Is Apologetics Biblical?
The Christian mandate to defend the faith
Given that many in our society are growing increasingly hostile to Christian beliefs, we must be thoughtful about how we go about responding to this trend.
In a previous article, I advocated for the claim that apologetics should play a vital role in helping push back against this hostility. Apologetic thinking may not be all that’s needed, but it should be one of the tools in our shed — and it needs to be a sharp one.
Jesus tells us to make disciples; that will, at minimum, involve making converts. If those far from Christ today are ever going to investigate the truth of the Christian worldview, apologetics can help show them why it is indeed worthy of serious consideration.
Even if it is true that society’s opposition to Christianity is at high tide, some might object to an increased emphasis on apologetics as a way to respond. After all, doesn’t engaging in apologetics mean that we’re attempting to replace the work of the Holy Spirit with the reasoning of humans? In answering this objection, it will be helpful to consider a few relevant passages of Scripture that make clear that the Bible not only doesn’t teach against apologetics, but it actually promotes it.
We believe Christianity is true because we have good evidence that it is true.
Let’s begin with the apostle Paul’s oft-quoted statement to the Corinthian church that some take to establish that apologetics is not biblical. In 1 Corinthians 1:18, Paul writes that “the word of the cross is foolishness to those who are perishing” (NASB). If, the argument goes, apologetics is an attempt to make the Christian worldview more reasonable, then doesn’t this run directly contrary to Paul’s statement? In other words, isn’t apologetics just an attempt to make the cross not foolish?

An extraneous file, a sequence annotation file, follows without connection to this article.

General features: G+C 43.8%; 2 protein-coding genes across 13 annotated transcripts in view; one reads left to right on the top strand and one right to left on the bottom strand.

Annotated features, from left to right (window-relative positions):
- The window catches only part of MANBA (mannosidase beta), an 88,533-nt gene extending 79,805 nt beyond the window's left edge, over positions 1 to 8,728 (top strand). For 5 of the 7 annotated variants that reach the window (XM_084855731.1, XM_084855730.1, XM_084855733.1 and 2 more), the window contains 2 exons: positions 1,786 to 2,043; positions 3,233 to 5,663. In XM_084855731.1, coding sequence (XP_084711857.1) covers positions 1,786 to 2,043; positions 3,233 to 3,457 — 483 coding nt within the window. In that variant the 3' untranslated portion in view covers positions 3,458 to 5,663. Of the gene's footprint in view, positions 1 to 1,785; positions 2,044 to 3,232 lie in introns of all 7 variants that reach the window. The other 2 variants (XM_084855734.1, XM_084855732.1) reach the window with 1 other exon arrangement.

Here it will be helpful to think about the context of the letter to Christians in Corinth. Given the Greek influence in Corinth, it would have led some to expect eloquence and powerful rhetoric to be the focus of Paul’s teaching. Instead, Paul regularly emphasizes that salvation is not to be found in such things but in the power of the Cross. Keep in mind also just how bizarre it would have been for people to consider that salvation could come through a cross. As Mark Taylor notes, “The Roman orator and philosopher Cicero called crucifixion a ‘most cruel and disgusting penalty’” and that “from a Jewish perspective the one crucified was under God’s curse” (1 Corinthians: An Exegetical and Theological Exposition of Holy Scripture).
For those that took the cross to be a disgusting penalty or something that brought one under God’s curse, it’s easy to see how the “word of the cross is foolishness.” There is no indication in this letter, or in Paul’s other writings, that the foolishness of the Cross is related to its being irrational, its being believed without evidence or anything of the sort.